Yes.

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Old 08-18-2014, 11:55 AM
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Originally Posted by Jonny5nz View Post
Is the Belden 12-gauge 5000UE recommended for speaker wire?
Here are the specs

There are other choices

I'll be back later...


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Old 08-18-2014, 11:58 AM
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Hey guys. I have a limited budget and was wondering whether this 12 guage speaker wire would be okay to run from by equipment rack, along the soffits, down the corner bass trap to the speakers? http://www.aliexpress.com/item/50-ft...622694291.html

What do you reckon?
It's probably fine. How long is the run, and what is the nominal impedance of your speakers?

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Is the Belden 12-gauge 5000UE recommended for speaker wire?
Yes. It's what I use.

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Old 08-18-2014, 11:59 AM
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[QUOTE=FMW;26664241... He explained pretty well. MIT cables have filters attached to them designed to equalize the frequency response. ....[/QUOTE]

But, if the cable has flat response in the audio band, what are they equalizing? After all, they do not come to your house to equalize the cables to compensate all your components and room, do they?
And, I believe there are super EQs on the market for way less than that $40k box that will do a much better job.
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Old 08-18-2014, 12:00 PM
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Originally Posted by amirm View Post
It is always a good morning when I wake up to you all's thoughtful responses.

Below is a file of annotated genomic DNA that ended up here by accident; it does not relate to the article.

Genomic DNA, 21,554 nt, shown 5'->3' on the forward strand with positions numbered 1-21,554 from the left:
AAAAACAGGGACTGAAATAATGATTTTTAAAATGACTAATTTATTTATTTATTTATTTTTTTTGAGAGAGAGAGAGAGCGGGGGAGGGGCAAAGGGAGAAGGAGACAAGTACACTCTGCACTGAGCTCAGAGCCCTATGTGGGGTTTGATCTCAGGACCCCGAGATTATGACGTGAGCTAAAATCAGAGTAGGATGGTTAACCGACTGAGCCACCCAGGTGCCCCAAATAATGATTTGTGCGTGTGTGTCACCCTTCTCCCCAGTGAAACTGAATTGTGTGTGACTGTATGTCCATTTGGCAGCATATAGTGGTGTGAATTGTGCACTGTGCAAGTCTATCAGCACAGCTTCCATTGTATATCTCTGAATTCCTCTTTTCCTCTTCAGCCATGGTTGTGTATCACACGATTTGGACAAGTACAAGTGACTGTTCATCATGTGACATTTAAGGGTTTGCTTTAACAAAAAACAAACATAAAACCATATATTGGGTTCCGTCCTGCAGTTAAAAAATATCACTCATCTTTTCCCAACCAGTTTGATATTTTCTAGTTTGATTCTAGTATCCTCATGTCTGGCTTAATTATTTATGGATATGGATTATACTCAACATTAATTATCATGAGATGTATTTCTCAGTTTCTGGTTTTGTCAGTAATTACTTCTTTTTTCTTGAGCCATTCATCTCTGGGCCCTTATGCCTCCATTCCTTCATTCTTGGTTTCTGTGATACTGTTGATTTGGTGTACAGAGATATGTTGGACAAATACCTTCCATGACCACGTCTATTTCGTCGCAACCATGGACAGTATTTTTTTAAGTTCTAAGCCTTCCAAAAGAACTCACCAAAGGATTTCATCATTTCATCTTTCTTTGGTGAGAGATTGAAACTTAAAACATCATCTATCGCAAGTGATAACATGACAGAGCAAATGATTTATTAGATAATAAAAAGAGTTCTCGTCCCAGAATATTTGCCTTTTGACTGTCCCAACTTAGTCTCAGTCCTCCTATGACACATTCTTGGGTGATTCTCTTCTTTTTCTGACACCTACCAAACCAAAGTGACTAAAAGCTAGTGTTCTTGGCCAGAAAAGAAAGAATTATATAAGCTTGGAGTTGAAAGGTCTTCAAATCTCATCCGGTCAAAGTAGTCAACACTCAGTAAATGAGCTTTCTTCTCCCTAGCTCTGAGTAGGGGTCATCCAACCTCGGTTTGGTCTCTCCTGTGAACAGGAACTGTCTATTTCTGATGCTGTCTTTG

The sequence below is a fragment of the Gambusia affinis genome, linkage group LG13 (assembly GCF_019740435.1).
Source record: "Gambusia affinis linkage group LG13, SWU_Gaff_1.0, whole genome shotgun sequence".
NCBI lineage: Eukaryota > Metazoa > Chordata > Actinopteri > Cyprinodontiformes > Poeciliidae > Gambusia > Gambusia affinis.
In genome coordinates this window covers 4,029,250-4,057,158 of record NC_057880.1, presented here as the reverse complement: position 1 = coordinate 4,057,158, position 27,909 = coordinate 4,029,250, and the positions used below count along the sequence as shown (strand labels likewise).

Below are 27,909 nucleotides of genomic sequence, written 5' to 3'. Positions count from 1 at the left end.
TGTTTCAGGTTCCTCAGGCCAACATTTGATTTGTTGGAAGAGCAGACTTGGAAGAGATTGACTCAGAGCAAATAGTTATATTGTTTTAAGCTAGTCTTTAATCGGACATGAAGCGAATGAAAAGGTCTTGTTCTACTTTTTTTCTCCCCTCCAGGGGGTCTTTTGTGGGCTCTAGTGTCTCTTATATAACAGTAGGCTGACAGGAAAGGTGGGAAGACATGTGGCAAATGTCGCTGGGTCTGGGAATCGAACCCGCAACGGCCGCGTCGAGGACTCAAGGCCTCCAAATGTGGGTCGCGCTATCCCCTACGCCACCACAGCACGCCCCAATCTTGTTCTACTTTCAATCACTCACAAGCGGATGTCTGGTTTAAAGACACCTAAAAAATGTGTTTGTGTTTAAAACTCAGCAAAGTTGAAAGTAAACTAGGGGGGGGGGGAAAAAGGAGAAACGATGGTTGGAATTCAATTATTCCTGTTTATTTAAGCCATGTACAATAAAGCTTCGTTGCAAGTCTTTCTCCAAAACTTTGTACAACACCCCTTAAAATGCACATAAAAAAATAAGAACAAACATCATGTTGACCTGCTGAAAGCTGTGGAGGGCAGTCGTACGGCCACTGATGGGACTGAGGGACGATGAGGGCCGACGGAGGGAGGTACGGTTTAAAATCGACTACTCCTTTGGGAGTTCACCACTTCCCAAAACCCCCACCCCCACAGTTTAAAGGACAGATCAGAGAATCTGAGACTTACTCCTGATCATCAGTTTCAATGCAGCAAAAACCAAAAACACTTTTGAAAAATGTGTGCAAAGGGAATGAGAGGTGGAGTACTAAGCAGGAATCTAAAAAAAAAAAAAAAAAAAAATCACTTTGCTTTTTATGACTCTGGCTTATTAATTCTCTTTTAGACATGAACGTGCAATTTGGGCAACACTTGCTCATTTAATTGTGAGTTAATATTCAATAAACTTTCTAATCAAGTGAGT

A prime example of backpedaling.
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Originally Posted by amirm View Post
So you can't explain your own post? You can't explain why you thought you were suffering from EMI/RFI? You can't explain why it caused static noise? You can't provide any measurements, reference or anything technical to back your statement?
So "static noise" is back on now. Were was it yesterday?

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Originally Posted by amirm View Post
You just threw some technical buzzwords out there hoping they would get accepted as is?
Is that really what I did or is that the distorted version of what I did? Given your track record of distortion, the latter has the highest probability.

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Old 08-18-2014, 12:02 PM
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Please show me objective measurements between MIT cables and another cable that proves they sound the same.
I don't even know whether they sound the same. The MIT might be so badly designed that it sounds different.

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Old 08-18-2014, 12:02 PM
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Yes.
Shortest and most concise answer I've ever read from you! Keep up the good work!
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Old 08-18-2014, 12:03 PM
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But, if the cable has flat response in the audio band, what are they equalizing?
They are poor, and the people who can afford their cables are rich.

So they are equalizing wealth.